Based around the studies of Japanese Karate and Taekkyon, Taekwon-Do was created in the 1950s with the kwan style named Ch'ang Hon. The first governing foundation being the International Taekwon-Do Federation for Ch'ang Hon Taekwon-Do created and led by Choi Hong Hi. A martial art based around weaponless self-defense applying arm, hand, foot and leg techniques and mainly focused on standing or jumping applications of techniques. Commonly known as "tae" (跆) - meaning foot; "kwon" (拳) - fist, and "do" (道) – meaning way/path/law. Tournament sparring allows the use of hands and feet in combat and permits semi-contact strikes to the face and body above the hip with use of both striking elements.
This is a modern martial art that is based on Korean style kicking and punching techniques mixed with karate. Much of its emphasis is on sparring. Taekwondo is now an Olympic sport.
Tangsudo literally means 'Tang-influenced techniques'. Tang Soo Do is the Korean pronunciation of the old way of writing (唐手道, i.e. "Way of the Chinese Hand"); for many years, Koreans referred to their striking martial art as Tang Soo Do and Kong Soo Do (the Korean pronunciation of Kōngshǒudào (空手道), "Way of the Empty Hand"). In the West, Tang Soo Do often refers specifically to Hwang Kee's style.
Tong-Il Moo-Do (The Unified Martial Arts)
Tong-Il Moo-Do is a Korean style that combines circular and linear movemets or hard and soft aspect of the moo-do (martial arts). It is similar to modern Mixed Martial Arts. Tong-Il Moo-Do combines kicking and punching techniques with throwing and grappling.
Tukong Moosul (특공무술/特攻武術)
Tukong Moosul literally means 'techniques of the Korean Special Forces' and is a style based on the distance theory. The martial artist practicing Tukong is trained in four areas: Throwing (leverage techniques), Punching (hand techniques), Kicking (foot techniques), and Weapons (extended body techniques). Training also includes combat training and self defense. Tukong is practiced in conjunction with a softer style martial art (Ip San).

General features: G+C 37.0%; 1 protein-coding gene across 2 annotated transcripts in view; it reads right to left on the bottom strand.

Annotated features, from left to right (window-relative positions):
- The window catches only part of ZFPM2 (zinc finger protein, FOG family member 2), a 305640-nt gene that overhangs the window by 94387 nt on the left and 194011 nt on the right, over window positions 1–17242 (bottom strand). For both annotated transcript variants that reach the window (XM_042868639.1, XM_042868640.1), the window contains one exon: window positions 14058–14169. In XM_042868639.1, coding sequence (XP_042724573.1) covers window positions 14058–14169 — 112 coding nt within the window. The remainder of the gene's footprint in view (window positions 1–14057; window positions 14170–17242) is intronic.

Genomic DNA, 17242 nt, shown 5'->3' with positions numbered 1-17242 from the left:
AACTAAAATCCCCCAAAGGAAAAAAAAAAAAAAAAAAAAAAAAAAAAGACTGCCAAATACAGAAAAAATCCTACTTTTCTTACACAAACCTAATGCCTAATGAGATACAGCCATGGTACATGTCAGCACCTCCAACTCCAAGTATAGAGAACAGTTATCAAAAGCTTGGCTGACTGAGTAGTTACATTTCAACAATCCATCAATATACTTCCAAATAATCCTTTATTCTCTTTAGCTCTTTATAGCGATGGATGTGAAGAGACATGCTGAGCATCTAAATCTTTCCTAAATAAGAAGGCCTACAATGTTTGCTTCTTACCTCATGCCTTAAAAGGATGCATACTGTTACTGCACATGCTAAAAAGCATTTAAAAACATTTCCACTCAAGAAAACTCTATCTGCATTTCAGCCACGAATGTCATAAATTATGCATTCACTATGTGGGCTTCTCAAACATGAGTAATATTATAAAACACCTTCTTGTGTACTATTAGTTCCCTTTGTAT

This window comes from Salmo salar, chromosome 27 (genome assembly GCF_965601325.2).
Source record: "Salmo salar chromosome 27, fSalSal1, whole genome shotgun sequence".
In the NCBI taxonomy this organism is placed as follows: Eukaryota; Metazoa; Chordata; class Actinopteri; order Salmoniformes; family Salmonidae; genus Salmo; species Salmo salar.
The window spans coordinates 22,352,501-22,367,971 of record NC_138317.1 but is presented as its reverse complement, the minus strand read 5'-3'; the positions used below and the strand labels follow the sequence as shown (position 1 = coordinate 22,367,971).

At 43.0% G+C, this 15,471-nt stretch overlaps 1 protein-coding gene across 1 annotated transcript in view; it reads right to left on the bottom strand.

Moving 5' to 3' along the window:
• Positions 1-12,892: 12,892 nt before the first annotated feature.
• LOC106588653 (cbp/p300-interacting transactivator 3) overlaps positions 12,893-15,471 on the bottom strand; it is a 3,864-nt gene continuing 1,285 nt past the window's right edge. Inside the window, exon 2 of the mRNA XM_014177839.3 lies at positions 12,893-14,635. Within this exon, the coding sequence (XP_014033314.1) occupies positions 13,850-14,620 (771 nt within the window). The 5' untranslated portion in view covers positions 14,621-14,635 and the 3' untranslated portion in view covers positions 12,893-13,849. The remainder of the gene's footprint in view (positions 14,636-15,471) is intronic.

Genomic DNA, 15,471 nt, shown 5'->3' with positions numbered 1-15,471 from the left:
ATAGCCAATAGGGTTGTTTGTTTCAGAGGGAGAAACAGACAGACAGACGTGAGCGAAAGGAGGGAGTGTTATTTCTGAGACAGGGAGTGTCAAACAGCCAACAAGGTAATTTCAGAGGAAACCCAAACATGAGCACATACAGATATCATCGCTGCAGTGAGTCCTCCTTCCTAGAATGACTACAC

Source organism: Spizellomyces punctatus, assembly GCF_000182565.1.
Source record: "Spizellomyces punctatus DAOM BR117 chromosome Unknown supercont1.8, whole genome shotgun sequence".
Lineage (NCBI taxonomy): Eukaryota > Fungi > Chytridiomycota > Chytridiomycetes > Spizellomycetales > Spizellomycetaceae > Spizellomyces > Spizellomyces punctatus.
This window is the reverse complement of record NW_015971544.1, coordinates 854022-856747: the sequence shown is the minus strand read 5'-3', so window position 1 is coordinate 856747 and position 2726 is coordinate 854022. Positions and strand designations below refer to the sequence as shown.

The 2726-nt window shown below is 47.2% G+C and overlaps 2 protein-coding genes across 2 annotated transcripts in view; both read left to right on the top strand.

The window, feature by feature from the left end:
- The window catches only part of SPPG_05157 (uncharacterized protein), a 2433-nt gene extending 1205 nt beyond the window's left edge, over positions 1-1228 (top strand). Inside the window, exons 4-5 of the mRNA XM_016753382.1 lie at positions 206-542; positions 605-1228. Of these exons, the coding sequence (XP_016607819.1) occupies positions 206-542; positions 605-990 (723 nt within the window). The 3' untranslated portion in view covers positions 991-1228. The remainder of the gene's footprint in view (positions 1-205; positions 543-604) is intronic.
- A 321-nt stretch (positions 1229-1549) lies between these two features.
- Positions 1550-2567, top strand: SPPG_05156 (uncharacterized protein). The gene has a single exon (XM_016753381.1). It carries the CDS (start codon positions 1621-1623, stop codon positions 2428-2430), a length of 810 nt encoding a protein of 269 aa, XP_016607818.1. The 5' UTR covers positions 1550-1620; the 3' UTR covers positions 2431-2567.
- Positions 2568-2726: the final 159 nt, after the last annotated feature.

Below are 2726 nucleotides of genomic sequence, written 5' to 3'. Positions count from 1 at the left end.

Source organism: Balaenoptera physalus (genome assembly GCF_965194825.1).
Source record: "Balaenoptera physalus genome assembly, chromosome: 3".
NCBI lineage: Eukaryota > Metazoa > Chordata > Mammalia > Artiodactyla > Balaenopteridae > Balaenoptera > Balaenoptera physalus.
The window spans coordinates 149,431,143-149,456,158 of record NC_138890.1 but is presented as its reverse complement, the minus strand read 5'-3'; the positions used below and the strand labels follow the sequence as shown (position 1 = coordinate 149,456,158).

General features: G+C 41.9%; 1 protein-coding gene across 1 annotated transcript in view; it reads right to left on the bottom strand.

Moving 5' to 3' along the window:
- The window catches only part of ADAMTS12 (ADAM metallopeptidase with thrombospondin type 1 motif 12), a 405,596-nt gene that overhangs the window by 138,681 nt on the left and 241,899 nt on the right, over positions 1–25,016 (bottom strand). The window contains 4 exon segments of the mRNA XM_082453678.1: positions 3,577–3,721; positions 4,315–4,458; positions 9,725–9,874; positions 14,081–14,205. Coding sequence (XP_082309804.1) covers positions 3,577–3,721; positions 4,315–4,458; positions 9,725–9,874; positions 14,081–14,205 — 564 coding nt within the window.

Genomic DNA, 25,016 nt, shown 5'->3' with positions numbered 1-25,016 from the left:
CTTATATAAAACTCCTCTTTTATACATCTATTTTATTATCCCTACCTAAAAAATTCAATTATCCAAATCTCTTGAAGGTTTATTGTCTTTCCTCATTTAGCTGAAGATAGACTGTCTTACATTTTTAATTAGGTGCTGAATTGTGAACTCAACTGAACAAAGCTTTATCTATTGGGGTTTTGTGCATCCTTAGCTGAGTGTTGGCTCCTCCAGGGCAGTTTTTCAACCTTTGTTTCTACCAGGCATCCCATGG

Kang Duk Wo
A martial art that places more emphasis on punching than kicking.
A modern combination of taekwondo, hankido, ssireum and judo developed at Yong-In University.
A spacial training to win games by all kinds of cheating. It has filtered into all the modern Korean martial arts, especially taekwondo.
This is a martial art style combining hapkido, kyuktoogi, judo and hakko-ryu jujitsu.
Korean martial arts styles
Choi Kwang-Do ·Gwonbeop ·Kong Soo Do ·Moo Duk Kwan Taekwondo ·Subak ·Taekwondo ·Tae Soo Do ·Tang Soo Do
Hapki yusul ·Ssireum ·Yusul
Gungdo ·Haidong Gumdo ·Hankumdo ·Korean swordsmanship ·Kumdo ·Shim Gum Do
GongKwon Yusul ·Hankido ·Han Mu Do ·Hapkido ·Hwa Rang Do ·Kichun ·Kouk Sun Do ·Kuk Sool Won ·Kuk Sul Do ·Kung-fu ·Kung Jung Mu Sul ·Kunmudo ·Seon-Kwan-Moo ·Shippalgi ·Taekkyeon
Hyeong ·Dobok ·Dojang ·Kwans ·Sae Sok O-Gye ·Muyejebo ·Muyesinbo ·Muyedobotongji ·Hwarang ·Ssaurabi
Choi Kwang-Do ·GongKwon Yusul ·Han Mu Do ·Hankido ·Hankumdo ·Hapkido ·Kichun ·Kong Soo Do ·Kouk Sun Do ·Kuk Sul Do ·Kuk Sool Won ·Kumdo ·Kung-fu ·Kung Jung Mu Sul ·Kunmudo ·Moo Duk Kwan Taekwondo ·Shim Gum Do ·Soo Bahk Do ·Sunmudo ·Taekwondo ·Tae Soo Do ·Tang Soo Do
Gungdo ·Haidong Gumdo ·Hwa Rang Do ·Seon-Kwan-Moo ·Ssireum ·Subak ·Taekkyeon